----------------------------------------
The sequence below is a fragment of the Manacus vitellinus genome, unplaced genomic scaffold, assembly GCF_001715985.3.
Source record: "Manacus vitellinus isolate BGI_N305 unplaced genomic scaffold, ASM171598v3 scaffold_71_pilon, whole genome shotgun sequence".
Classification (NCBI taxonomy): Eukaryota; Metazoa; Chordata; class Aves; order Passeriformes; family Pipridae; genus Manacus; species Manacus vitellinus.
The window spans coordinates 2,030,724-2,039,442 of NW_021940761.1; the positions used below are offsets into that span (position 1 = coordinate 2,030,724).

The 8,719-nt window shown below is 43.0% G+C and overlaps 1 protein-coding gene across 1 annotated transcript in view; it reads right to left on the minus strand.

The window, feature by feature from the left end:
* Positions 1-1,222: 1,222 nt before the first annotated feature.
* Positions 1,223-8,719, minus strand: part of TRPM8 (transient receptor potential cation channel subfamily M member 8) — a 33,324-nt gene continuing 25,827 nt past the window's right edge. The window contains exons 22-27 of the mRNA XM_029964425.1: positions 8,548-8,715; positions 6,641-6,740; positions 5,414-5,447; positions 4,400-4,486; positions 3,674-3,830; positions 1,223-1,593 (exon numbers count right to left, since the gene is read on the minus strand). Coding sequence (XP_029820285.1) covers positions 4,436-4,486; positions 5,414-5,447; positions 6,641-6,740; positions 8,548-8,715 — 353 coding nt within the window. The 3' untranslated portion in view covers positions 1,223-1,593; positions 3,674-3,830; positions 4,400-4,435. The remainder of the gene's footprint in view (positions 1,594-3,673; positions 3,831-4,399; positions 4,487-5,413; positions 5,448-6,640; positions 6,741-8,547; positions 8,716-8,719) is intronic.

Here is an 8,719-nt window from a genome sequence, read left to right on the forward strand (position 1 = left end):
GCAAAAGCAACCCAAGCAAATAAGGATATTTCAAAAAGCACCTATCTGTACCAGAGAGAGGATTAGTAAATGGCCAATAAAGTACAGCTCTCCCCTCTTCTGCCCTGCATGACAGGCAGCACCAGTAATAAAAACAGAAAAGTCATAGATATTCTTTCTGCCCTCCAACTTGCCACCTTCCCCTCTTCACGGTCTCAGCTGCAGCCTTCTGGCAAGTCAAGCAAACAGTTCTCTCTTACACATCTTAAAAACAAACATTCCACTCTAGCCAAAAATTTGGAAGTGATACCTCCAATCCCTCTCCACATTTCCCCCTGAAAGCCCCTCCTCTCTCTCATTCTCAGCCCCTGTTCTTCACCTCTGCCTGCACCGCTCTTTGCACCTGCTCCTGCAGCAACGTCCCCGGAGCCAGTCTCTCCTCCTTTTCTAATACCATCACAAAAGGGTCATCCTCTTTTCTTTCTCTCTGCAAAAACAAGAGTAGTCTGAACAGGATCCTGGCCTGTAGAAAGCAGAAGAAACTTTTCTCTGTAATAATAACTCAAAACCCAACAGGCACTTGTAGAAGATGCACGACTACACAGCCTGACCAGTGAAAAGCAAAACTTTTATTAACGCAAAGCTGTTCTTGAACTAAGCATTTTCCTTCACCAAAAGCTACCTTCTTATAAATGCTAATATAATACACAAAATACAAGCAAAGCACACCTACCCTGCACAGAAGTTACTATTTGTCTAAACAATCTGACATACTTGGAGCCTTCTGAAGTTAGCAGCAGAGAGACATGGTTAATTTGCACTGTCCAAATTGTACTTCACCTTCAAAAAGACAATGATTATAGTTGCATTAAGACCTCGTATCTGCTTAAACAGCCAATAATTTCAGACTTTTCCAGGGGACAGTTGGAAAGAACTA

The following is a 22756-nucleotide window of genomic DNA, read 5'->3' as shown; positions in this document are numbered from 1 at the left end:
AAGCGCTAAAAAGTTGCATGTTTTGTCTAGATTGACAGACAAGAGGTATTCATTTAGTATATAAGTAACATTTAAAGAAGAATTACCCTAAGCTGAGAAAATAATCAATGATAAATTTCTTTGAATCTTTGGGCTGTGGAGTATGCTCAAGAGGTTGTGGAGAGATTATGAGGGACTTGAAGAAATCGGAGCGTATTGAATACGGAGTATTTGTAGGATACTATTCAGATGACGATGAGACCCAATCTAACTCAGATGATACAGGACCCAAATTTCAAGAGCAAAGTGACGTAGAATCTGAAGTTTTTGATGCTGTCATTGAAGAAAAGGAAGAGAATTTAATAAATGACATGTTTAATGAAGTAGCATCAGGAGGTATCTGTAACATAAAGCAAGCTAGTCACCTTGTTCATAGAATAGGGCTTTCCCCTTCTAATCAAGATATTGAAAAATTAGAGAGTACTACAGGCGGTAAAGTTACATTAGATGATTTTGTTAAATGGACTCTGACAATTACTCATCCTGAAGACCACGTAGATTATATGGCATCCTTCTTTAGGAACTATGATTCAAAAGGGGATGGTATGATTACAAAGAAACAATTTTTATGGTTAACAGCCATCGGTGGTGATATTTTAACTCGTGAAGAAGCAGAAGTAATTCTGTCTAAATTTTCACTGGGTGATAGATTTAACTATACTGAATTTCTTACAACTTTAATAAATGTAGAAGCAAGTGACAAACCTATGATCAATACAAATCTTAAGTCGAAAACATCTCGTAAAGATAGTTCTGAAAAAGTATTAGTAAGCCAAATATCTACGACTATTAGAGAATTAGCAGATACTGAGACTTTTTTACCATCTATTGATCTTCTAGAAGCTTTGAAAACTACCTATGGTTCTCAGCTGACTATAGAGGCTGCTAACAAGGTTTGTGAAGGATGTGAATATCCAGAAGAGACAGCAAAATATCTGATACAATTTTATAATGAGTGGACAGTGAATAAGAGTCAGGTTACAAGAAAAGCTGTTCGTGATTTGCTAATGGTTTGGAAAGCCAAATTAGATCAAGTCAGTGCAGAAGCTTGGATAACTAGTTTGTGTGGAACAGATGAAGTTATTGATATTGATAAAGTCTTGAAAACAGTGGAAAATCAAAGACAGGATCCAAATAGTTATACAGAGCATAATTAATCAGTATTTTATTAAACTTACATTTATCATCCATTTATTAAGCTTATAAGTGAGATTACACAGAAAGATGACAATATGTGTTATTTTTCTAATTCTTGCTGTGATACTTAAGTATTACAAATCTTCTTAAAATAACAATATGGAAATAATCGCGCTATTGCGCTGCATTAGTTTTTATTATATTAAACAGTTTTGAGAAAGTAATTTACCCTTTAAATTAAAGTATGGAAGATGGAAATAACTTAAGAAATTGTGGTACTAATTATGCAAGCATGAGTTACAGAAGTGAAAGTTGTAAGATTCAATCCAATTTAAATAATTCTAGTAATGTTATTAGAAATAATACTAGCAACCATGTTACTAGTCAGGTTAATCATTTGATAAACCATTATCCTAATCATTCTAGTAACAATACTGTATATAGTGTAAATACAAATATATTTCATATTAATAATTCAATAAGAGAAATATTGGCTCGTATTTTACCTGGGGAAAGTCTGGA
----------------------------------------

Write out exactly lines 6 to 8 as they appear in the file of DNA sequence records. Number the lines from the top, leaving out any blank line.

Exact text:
The window, feature by feature from the left end:
* Positions 1-1,222: 1,222 nt before the first annotated feature.
* Positions 1,223-8,719, minus strand: part of TRPM8 (transient receptor potential cation channel subfamily M member 8) — a 33,324-nt gene continuing 25,827 nt past the window's right edge. The window contains exons 22-27 of the mRNA XM_029964425.1: positions 8,548-8,715; positions 6,641-6,740; positions 5,414-5,447; positions 4,400-4,486; positions 3,674-3,830; positions 1,223-1,593 (exon numbers count right to left, since the gene is read on the minus strand). Coding sequence (XP_029820285.1) covers positions 4,436-4,486; positions 5,414-5,447; positions 6,641-6,740; positions 8,548-8,715 — 353 coding nt within the window. The 3' untranslated portion in view covers positions 1,223-1,593; positions 3,674-3,830; positions 4,400-4,435. The remainder of the gene's footprint in view (positions 1,594-3,673; positions 3,831-4,399; positions 4,487-5,413; positions 5,448-6,640; positions 6,741-8,547; positions 8,716-8,719) is intronic.